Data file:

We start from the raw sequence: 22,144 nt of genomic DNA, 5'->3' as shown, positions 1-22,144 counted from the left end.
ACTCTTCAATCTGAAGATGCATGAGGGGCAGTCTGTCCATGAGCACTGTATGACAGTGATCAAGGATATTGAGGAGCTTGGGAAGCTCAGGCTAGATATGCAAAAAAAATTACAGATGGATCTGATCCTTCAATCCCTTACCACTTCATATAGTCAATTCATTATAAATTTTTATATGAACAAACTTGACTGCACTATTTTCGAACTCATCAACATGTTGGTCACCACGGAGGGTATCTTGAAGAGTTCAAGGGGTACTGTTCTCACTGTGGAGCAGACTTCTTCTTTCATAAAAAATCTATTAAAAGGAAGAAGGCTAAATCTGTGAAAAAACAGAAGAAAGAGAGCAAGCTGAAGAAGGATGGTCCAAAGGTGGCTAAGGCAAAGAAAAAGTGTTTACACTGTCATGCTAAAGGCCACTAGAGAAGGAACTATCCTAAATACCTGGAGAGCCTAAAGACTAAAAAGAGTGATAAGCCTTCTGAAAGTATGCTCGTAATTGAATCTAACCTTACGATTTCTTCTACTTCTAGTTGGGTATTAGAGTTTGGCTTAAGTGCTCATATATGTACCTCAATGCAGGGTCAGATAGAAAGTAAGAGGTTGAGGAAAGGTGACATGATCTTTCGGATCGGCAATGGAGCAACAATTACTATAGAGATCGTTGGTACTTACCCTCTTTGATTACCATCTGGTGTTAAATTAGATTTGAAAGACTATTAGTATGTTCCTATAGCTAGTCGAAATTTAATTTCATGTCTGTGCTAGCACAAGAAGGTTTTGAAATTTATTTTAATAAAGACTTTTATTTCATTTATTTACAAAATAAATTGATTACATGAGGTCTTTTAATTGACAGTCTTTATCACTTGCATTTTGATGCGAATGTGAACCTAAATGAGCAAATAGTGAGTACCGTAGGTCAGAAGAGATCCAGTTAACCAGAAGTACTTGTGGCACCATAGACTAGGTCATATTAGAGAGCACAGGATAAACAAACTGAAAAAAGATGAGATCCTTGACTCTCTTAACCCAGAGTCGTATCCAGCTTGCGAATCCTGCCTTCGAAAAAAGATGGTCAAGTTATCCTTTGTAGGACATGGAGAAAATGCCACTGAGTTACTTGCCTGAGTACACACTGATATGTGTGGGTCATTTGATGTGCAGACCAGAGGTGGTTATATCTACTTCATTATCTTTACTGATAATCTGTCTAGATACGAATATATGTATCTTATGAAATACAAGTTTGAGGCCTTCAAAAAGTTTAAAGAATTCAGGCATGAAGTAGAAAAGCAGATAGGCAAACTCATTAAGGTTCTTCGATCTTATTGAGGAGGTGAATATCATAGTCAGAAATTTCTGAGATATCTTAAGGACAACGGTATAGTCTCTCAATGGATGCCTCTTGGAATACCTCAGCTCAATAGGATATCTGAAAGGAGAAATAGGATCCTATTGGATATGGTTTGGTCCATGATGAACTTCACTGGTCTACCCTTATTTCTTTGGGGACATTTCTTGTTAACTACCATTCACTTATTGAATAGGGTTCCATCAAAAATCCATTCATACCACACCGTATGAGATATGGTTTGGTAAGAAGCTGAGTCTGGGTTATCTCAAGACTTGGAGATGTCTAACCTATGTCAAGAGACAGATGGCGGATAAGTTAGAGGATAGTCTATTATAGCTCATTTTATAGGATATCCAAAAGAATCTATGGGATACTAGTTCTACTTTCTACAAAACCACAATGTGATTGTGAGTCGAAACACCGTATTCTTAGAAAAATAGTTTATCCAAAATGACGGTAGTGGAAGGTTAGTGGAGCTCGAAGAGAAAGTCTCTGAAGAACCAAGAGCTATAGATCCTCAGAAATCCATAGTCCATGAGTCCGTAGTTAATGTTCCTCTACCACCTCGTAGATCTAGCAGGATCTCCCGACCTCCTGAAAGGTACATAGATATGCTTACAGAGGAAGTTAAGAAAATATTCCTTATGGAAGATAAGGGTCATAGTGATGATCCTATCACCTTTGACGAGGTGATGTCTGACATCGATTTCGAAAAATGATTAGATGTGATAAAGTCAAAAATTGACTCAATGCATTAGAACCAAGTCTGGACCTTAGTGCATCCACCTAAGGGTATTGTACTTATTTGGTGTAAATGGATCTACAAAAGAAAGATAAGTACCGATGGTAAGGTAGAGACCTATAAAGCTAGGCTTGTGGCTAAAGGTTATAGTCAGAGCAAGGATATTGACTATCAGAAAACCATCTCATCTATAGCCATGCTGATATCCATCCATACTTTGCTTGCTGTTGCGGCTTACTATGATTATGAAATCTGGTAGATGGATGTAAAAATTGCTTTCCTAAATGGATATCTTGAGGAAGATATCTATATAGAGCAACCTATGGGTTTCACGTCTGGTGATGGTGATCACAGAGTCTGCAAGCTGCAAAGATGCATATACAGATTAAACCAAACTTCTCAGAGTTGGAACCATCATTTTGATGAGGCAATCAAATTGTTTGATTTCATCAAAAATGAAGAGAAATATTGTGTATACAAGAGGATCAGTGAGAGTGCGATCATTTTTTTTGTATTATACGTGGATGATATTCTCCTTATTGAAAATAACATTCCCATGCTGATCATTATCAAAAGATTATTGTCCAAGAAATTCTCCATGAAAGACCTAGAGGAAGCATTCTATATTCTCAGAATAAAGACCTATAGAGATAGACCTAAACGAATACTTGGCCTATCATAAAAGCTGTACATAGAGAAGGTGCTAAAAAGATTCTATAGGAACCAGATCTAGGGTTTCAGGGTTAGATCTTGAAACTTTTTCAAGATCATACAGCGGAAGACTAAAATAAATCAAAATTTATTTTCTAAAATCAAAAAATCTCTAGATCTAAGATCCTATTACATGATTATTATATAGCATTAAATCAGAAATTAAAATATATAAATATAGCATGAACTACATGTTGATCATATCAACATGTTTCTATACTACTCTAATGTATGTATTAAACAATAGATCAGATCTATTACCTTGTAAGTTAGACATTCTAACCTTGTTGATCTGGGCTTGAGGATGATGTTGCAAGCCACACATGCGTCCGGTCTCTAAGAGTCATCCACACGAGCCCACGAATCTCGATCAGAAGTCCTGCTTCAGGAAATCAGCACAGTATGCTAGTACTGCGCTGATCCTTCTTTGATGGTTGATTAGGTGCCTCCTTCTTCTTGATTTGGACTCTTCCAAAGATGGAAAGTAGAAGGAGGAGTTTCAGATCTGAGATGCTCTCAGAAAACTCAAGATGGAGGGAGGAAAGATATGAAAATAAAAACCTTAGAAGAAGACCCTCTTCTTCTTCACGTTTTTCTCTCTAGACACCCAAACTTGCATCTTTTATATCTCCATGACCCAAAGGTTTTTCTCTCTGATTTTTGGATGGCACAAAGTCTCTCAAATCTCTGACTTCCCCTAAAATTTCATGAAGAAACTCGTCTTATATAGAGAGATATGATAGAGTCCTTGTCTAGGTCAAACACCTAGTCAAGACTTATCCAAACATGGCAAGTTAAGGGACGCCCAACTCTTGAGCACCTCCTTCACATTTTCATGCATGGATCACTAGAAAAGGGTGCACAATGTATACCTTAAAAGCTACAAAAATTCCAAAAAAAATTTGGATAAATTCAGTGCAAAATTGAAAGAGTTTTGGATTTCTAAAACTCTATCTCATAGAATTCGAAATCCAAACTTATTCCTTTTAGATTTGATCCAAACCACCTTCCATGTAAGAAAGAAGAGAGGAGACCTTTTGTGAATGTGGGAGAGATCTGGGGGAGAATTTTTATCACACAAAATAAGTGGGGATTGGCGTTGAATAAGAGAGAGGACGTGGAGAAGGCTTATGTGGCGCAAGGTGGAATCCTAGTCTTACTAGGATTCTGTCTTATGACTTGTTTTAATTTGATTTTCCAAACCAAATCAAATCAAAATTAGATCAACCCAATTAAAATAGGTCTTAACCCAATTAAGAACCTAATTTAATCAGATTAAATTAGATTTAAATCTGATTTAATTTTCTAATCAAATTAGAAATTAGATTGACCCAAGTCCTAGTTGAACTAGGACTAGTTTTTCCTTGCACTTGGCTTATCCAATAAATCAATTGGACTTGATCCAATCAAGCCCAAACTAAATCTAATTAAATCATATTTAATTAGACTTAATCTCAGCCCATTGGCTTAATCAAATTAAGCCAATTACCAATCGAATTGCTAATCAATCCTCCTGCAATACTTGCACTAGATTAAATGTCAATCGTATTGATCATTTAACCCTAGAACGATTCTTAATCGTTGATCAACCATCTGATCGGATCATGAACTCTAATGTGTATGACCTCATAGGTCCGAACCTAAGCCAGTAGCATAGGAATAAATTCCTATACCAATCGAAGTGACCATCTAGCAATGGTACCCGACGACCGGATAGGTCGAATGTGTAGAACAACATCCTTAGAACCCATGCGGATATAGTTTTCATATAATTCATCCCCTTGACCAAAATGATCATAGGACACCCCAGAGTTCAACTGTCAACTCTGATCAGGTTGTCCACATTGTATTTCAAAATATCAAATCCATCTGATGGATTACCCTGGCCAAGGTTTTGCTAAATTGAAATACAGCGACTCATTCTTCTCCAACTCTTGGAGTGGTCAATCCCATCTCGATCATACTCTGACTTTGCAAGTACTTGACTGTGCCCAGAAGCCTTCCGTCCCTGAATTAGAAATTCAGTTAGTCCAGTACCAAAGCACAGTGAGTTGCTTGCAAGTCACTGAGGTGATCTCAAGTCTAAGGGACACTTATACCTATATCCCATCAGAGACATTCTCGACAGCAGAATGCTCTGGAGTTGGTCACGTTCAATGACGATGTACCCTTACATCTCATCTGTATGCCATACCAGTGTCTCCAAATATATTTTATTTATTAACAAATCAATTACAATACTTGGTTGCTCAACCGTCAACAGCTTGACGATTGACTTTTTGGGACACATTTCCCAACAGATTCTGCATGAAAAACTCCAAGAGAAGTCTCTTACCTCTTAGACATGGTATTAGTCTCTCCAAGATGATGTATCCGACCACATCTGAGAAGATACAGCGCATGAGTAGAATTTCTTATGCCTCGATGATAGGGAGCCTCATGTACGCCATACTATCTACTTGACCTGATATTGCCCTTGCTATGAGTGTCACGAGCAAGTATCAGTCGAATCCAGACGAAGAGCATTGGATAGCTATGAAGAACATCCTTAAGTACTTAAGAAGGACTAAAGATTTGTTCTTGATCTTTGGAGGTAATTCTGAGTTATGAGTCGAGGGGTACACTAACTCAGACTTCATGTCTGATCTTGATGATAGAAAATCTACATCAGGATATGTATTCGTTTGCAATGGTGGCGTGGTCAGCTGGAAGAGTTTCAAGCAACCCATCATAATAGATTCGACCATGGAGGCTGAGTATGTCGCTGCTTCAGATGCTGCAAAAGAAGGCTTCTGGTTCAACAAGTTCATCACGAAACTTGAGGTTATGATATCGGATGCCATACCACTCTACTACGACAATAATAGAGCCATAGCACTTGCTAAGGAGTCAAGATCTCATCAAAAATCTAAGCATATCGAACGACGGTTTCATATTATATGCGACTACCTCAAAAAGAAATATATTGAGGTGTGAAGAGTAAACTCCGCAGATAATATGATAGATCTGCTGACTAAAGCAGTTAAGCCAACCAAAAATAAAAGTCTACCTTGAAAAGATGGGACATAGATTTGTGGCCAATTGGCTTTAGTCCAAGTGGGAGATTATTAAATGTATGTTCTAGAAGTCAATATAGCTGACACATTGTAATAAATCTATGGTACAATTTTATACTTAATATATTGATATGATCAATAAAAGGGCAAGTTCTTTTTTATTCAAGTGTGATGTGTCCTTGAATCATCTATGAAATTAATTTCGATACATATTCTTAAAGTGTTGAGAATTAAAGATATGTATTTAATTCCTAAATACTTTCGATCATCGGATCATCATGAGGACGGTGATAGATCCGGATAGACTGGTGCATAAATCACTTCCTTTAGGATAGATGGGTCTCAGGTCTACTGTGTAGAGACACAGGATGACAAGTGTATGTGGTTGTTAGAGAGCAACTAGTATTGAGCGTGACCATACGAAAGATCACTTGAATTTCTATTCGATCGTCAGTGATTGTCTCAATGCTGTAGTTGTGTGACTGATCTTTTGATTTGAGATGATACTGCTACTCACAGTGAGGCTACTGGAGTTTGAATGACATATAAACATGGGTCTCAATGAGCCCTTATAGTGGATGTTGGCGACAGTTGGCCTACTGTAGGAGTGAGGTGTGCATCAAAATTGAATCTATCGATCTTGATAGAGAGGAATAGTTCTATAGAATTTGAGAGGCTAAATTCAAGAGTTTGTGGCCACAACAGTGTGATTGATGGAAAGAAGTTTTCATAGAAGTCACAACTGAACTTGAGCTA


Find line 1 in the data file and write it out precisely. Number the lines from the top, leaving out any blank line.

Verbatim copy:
We start from the raw sequence: 22,144 nt of genomic DNA, 5'->3' as shown, positions 1-22,144 counted from the left end.